A Wedbush analyst is estimating that Tesla’s Supercharger network will become a $10 to $20 billion a year business by the end of the decade.

When Tesla first launched the Supercharger network in 2012, it did it because no one else was deploying DC fast-charging stations for long-distance travel.

It was doing it as a service to its owners.

At the time, Tesla CEO Elon Musk even said that the Supercharger network would “never be a profit center” for the automaker – meaning that it didn’t plan to make money from it. It was first intended to help them sell electric cars.

But to be fair, not many people could have predicted what it would have become, and it’s the only global DC fast-charging network and by far the most extensive charging network in North America.

With Tesla now having a fleet of millions of vehicles using the network and opening it up to EVs from other automakers, financial analysts are starting to see the Supercharger network has a massive business that is going to partly replace gas stations, and they want to value it.

Wedbush Securities analyst Dan Ives, who has been covering Tesla for a long time, came out with a new note to clients today in which he stated that he believes the Supercharger network will represent 3% to 6% of Tesla’s total revenue or $10 to $20 billion in revenue by 2030.

Ives wrote:

With the introduction of Tesla’s Magic Dock, an adapter that will allow non-Tesla EVs to charge on the NACS standard, this provides the company an incremental opportunity to further expand its charging footprint to the entire EV fleet.

The analyst added:

We view this as another strategic move by Musk & Co. in the long-term story as the supercharger network is a large monetization opportunity with the company now taking more market share in the charging network ecosystem domestically while laying the foundation for a successful EV transformation over the next decade.

Ives is one of the most highly ranked analysts on the financial analyst ranking system TipRank – #121 out of 8,527 Wall Street analysts.

Electrek’s Take

I always like to point out that DC fast-charging doesn’t really replace the gas station business because most of the EV charging is going to be level 2 charging at home and businesses.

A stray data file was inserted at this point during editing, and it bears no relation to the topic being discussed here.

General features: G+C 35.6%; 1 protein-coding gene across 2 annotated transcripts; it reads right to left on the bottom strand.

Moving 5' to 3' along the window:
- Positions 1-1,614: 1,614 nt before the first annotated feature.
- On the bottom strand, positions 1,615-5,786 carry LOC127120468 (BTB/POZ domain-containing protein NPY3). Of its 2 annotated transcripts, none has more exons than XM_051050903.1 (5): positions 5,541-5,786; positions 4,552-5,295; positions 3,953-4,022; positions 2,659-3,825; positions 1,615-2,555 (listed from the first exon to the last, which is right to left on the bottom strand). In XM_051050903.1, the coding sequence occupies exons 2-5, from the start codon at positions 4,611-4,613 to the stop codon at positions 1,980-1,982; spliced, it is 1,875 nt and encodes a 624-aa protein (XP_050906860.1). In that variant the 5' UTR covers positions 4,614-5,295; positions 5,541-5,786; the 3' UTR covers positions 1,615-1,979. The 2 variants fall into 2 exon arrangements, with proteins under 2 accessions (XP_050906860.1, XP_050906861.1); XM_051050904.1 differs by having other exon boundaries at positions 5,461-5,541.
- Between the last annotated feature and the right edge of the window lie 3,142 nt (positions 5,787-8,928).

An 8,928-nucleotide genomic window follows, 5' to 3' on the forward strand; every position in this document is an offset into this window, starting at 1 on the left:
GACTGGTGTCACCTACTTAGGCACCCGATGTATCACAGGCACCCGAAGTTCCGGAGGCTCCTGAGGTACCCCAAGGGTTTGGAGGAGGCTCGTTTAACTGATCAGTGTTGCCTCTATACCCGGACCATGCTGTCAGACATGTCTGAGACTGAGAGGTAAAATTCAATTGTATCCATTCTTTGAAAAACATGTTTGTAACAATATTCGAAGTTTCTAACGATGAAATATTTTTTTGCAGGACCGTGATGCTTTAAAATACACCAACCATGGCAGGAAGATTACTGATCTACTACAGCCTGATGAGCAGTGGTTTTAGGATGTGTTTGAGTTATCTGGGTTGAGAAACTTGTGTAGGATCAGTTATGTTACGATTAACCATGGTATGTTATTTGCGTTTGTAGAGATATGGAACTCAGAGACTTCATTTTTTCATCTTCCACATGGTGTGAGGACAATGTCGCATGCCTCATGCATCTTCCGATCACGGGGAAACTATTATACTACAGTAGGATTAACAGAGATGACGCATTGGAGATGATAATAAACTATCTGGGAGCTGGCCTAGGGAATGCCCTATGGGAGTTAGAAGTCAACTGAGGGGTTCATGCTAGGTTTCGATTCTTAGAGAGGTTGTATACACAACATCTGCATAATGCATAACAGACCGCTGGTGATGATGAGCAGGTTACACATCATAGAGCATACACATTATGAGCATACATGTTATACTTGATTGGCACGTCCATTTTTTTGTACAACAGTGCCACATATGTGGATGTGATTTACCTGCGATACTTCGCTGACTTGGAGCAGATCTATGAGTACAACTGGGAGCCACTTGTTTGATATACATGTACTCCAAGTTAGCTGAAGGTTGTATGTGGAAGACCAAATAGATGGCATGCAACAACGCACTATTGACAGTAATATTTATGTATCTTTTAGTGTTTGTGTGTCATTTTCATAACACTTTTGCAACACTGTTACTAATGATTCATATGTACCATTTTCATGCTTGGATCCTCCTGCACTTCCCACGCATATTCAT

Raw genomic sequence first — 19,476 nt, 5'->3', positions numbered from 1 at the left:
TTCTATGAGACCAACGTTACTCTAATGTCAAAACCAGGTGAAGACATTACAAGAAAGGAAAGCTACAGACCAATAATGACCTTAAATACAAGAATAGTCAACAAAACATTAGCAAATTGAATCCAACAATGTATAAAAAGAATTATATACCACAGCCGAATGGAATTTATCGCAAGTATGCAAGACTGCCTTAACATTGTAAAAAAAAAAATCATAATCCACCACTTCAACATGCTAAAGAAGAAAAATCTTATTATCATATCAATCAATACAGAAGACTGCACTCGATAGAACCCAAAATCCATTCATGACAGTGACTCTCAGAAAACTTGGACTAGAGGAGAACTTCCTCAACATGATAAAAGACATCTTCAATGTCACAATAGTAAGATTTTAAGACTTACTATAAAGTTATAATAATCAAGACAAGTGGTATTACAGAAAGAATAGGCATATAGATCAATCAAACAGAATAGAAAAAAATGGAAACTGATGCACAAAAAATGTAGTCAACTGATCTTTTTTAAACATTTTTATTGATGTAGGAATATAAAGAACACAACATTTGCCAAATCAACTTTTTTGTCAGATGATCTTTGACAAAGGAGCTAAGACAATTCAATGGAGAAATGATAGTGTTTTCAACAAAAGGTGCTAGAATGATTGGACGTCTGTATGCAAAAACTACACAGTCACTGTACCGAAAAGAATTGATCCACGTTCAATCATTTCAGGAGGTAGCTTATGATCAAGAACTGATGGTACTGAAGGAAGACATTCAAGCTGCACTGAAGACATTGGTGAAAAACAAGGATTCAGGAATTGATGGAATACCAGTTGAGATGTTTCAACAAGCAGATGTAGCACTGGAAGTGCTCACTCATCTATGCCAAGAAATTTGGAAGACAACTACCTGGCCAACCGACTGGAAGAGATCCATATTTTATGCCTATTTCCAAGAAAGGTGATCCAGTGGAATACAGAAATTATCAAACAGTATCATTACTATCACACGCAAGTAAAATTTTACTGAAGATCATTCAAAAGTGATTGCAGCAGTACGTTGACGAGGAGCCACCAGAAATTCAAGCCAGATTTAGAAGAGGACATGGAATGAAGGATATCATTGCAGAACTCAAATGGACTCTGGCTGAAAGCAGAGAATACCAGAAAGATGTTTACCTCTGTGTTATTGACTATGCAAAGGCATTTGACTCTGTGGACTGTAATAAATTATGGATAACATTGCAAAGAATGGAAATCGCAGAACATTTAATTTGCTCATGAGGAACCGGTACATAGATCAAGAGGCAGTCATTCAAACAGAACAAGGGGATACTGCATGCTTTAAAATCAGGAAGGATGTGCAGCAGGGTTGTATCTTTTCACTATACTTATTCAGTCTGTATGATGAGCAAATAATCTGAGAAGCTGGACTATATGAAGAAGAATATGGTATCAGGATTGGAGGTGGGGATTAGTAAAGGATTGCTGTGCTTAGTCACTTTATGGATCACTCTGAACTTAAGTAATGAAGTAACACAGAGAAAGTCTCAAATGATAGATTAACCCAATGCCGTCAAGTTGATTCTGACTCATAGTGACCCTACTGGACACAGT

But DC fast-charging is an important piece of the puzzle as it enables long-distance driving.

It is not going to be as big as gas stations, but it is going to be big business, and Tesla is going to be a huge part of it. Dan’s analysis sounds about right to me.

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MuskWire TLDR:

A Wedbush analyst predicts that Tesla’s Supercharger network will generate $10 to $20 billion in annual revenue by the end of the decade. The Supercharger network was initially launched in 2012 as a service to Tesla owners, with the intention of supporting the sale of electric cars rather than generating profits. However, with the network now being used by millions of Tesla vehicles and open to other EVs, financial analysts see it as a significant business that could partially replace gas stations. Wedbush Securities analyst Dan Ives estimates that the Supercharger network will represent 3% to 6% of Tesla’s total revenue by 2030. Ives believes that Tesla’s recent introduction of the Magic Dock, an adapter allowing non-Tesla EVs to charge on the NACS standard, provides further opportunities for expansion. While DC fast-charging is not expected to surpass the size of gas stations, it is seen as a crucial component for enabling long-distance driving.